I can’t understand why most people believe in medicine and don’t believe in art, without questioning either”

Damien Hirst is the best bad boy in the art world today. He was even badder in his younger years, when he hung out with Joe Strummer of the Clash and partied in the world of sex, drugs and rock and roll. Before Strummer’s death, Hirst cleaned up his act, but he’s still obsessed with the way we, in the western world, interact with drugs.

“Pills are a brilliant little form, better than any minimalist art,” Hirst said. “They’re all designed to make you buy them… they come out of flowers, plants, things from the ground, and they make you feel good, you know, to just have a pill, to feel beauty.”

In 1992, Hirst installed Pharmacy, in the Cohen Gallery in New York, and continued his pharmaceutical theme in his 2012 Schizophrenogeneisis exhibit in London. “I can’t understand why most people believe in medicine and don’t believe in art, without questioning either,” Hirst said.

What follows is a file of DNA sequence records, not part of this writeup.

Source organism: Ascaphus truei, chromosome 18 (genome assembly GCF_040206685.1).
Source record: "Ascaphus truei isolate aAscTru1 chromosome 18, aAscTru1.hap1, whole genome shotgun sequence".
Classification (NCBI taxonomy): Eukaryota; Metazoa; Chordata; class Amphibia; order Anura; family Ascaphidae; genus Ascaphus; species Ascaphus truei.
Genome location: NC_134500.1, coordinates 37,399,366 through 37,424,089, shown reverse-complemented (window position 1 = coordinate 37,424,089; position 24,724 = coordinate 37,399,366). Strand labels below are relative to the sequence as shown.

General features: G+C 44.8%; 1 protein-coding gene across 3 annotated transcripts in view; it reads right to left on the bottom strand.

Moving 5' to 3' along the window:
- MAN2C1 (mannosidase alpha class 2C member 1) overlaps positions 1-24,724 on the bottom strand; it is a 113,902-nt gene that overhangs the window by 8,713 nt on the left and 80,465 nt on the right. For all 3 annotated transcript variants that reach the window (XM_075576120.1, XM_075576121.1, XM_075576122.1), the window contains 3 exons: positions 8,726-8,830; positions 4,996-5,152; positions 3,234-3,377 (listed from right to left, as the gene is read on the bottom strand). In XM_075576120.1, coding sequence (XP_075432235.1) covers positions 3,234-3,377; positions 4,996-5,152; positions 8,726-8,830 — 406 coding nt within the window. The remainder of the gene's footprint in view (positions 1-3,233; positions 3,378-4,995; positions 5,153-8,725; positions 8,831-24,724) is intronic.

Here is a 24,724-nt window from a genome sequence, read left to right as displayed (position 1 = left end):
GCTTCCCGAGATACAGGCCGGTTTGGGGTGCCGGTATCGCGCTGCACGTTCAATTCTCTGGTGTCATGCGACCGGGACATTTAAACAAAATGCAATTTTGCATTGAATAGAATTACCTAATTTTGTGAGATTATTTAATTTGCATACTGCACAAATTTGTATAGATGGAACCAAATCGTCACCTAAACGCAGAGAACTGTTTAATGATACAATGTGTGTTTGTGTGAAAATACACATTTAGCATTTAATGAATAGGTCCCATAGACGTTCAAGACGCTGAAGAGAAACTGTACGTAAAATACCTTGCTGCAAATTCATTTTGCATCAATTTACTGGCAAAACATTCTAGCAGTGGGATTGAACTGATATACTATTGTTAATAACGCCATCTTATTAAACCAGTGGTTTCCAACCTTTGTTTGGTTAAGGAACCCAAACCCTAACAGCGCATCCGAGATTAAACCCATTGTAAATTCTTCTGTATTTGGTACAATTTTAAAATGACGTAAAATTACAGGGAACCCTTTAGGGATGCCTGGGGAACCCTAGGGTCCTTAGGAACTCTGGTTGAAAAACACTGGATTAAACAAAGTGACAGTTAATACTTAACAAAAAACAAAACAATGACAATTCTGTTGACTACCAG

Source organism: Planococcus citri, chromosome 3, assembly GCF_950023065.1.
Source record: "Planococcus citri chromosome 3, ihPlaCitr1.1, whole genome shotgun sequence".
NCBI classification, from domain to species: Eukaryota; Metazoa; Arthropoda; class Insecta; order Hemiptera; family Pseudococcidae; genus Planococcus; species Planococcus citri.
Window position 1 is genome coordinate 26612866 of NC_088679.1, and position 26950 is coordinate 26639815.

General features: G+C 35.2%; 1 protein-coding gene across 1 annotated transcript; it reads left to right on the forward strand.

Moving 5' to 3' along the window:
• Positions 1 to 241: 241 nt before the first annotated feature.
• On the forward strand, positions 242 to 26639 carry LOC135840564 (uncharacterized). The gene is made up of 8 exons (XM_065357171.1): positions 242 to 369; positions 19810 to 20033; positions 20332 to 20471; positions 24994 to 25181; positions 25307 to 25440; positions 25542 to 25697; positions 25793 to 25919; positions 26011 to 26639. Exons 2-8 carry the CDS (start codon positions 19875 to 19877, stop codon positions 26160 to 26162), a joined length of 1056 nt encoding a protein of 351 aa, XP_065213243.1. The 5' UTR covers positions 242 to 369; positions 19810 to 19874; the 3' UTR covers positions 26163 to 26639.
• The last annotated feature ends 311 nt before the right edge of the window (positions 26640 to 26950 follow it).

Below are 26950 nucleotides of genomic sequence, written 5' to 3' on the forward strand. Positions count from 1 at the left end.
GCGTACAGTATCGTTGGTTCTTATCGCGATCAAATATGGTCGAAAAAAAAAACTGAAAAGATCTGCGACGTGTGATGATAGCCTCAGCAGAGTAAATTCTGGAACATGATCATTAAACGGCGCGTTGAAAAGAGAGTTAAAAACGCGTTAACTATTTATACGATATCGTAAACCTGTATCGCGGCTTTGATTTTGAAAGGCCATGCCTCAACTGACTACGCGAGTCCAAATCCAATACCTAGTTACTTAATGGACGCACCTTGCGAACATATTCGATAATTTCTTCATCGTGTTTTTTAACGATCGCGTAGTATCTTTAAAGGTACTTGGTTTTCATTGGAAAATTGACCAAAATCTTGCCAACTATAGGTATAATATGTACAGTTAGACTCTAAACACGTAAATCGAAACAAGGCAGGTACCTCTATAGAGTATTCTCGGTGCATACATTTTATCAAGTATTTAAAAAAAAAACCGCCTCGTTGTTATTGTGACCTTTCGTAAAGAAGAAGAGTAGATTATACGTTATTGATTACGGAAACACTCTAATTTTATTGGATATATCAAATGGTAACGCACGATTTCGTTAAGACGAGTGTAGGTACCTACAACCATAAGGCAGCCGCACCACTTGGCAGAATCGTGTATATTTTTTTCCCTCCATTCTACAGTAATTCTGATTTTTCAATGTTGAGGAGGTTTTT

We are pleased to be able to offer some of Hirst’s limited edition pill sculptures, fabricated from polyurethane resin with ink pigment. Valium comes in both 5mg and 10mg sculptures, each a limited edition of 30.Theo-24 300mg ucb2852 is a foot-long capsule filled with white marbles. The Deltacortril Enteric 5mg-30 enteric coated tablets sculpture is over 17 inches high. It’s also a limited edition of 30.

Very early in his career Hirst became fascinated with the colors of the medications in a book of pharmaceuticals and began to paint his Spots series. Like many of his other works, Hirst continues this series because of his love of the colors they allow him to work in.

We have several of Hirst’s Spot series in our gallery. Each is defined by the colors and the size of the spots. Esculetin is a 2-inch woodcut spot. Fenbufen is a 6-inch spot woodcut.

One of Damien Hirst’s Spots is on Mars. Yes, Mars. Spots was used on the Beagle 2, the British craft that was sent to Mars in June of 2003 by the European Space Agency. Spots was used as part of the craft’s calibration system. Beagle 2 was supposed to touch down on Christmas of 2003, but was not seen until January 16th of this year, sitting on Mars. NASA photos show the craft relatively intact and, hopefully, so is Spots.

You can see more of Hirst’s work, right here on earth, in our gallery.